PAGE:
Electroconvulsive Shock, but Not Transcranial Magnetic Stimulation, Transiently Elevates Cell Proliferation in the Adult Mouse Hippocampus Zhang, Tian Rui; Guilherme, Evelyn; Kesici, Aydan; Ash, Alyssa M.; Vila-Rodriguez, Fidel; Snyder, Jason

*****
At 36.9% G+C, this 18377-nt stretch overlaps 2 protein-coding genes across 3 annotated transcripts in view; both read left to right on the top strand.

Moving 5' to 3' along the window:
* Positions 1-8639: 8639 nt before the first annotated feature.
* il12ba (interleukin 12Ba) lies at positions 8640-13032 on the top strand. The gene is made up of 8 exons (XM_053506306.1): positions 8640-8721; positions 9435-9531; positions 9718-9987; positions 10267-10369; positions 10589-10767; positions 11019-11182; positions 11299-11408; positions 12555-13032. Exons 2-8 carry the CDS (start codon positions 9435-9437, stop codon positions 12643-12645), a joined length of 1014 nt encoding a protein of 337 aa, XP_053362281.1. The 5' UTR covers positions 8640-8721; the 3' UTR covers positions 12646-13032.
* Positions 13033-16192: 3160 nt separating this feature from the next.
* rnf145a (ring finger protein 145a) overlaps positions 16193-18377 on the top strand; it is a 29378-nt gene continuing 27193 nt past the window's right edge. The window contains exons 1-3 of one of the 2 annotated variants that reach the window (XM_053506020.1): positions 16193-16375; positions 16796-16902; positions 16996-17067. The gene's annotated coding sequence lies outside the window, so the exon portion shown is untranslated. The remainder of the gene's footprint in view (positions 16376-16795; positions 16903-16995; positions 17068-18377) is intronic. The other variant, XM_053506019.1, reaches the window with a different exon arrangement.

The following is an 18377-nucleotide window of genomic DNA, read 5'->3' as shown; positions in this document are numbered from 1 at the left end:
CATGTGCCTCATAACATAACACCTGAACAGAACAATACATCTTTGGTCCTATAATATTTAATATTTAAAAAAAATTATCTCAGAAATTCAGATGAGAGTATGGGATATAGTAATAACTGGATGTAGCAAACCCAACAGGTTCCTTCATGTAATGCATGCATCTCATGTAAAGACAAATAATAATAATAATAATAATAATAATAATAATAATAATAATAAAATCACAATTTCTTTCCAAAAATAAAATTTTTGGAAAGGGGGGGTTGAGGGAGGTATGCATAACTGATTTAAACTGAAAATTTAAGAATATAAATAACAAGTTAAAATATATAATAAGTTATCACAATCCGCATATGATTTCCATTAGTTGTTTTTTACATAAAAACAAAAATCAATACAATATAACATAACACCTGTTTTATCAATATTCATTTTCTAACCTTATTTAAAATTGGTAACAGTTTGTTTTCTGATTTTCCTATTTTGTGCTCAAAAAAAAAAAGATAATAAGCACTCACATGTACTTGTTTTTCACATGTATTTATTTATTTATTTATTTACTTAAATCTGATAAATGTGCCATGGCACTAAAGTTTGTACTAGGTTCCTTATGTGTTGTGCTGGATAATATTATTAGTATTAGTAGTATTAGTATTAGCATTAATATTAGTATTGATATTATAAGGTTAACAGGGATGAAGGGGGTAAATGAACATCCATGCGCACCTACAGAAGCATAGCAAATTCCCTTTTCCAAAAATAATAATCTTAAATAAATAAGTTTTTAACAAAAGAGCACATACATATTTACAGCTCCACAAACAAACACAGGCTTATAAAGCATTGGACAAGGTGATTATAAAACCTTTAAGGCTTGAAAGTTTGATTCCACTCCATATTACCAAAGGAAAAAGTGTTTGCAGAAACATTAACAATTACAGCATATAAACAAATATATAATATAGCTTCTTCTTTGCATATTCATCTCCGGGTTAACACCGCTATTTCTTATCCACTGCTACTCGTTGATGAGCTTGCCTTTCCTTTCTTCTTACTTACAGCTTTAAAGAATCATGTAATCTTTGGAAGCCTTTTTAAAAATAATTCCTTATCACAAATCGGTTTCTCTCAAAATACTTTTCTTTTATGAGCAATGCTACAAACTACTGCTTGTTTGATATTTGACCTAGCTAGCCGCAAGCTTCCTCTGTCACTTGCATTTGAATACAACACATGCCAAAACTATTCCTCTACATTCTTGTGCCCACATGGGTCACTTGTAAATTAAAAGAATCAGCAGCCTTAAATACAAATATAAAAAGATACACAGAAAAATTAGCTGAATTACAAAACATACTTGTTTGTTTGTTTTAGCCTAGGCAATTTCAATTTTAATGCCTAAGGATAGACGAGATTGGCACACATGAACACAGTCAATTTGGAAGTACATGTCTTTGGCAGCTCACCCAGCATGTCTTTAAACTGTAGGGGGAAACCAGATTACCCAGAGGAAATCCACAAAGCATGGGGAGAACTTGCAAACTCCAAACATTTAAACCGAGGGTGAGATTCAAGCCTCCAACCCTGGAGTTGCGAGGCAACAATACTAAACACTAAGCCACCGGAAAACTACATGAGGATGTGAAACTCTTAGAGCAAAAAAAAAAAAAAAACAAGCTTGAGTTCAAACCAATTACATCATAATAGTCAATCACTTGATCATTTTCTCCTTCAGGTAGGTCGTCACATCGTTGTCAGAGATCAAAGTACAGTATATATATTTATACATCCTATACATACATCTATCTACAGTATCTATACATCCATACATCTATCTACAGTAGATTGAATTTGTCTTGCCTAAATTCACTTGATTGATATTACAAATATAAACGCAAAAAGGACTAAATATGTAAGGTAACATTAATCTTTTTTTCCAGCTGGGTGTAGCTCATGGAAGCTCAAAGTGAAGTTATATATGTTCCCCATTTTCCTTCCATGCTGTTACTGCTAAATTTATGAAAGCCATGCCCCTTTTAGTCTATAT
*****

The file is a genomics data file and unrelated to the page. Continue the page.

Hippocampal plasticity is hypothesized to play a role in the etiopathogenesis of depression and the antidepressant effect of medications. One form of plasticity that is unique to the hippocampus and is involved in depression-related behaviors in animal models is adult neurogenesis. While chronic electroconvulsive shock (ECS) strongly promotes neurogenesis, less is known about its acute effects and little is known about the neurogenic effects of other forms of stimulation therapy, such as repetitive transcranial magnetic stimulation (rTMS). Here, we investigated the time course of acute ECS and rTMS effects on markers of cell proliferation and neurogenesis in the adult hippocampus. Mice were subjected to a single session of ECS, 10 Hz rTMS (10–rTMS), or intermittent theta burst stimulation (iTBS). Mice in both TMS groups were injected with BrdU 2 days before stimulation to label immature cells. One, 3, or 7 days later, hippocampi were collected and immunostained for BrdU + cells, actively proliferating PCNA + cells, and immature DCX + neurons. Following ECS, mice displayed a transient increase in cell proliferation at 3 days post-stimulation. At 7 days post–stimulation there was an elevation in the number of proliferating neuronal precursor cells (PCNA + DCX +), specifically in the ventral hippocampus. iTBS and rTMS did not alter the number of BrdU + cells, proliferating cells, or immature neurons at any of the post-stimulation time points. Our results suggest that neurostimulation treatments exert different effects on hippocampal neurogenesis, where ECS may have greater neurogenic potential than iTBS and 10–rTMS.
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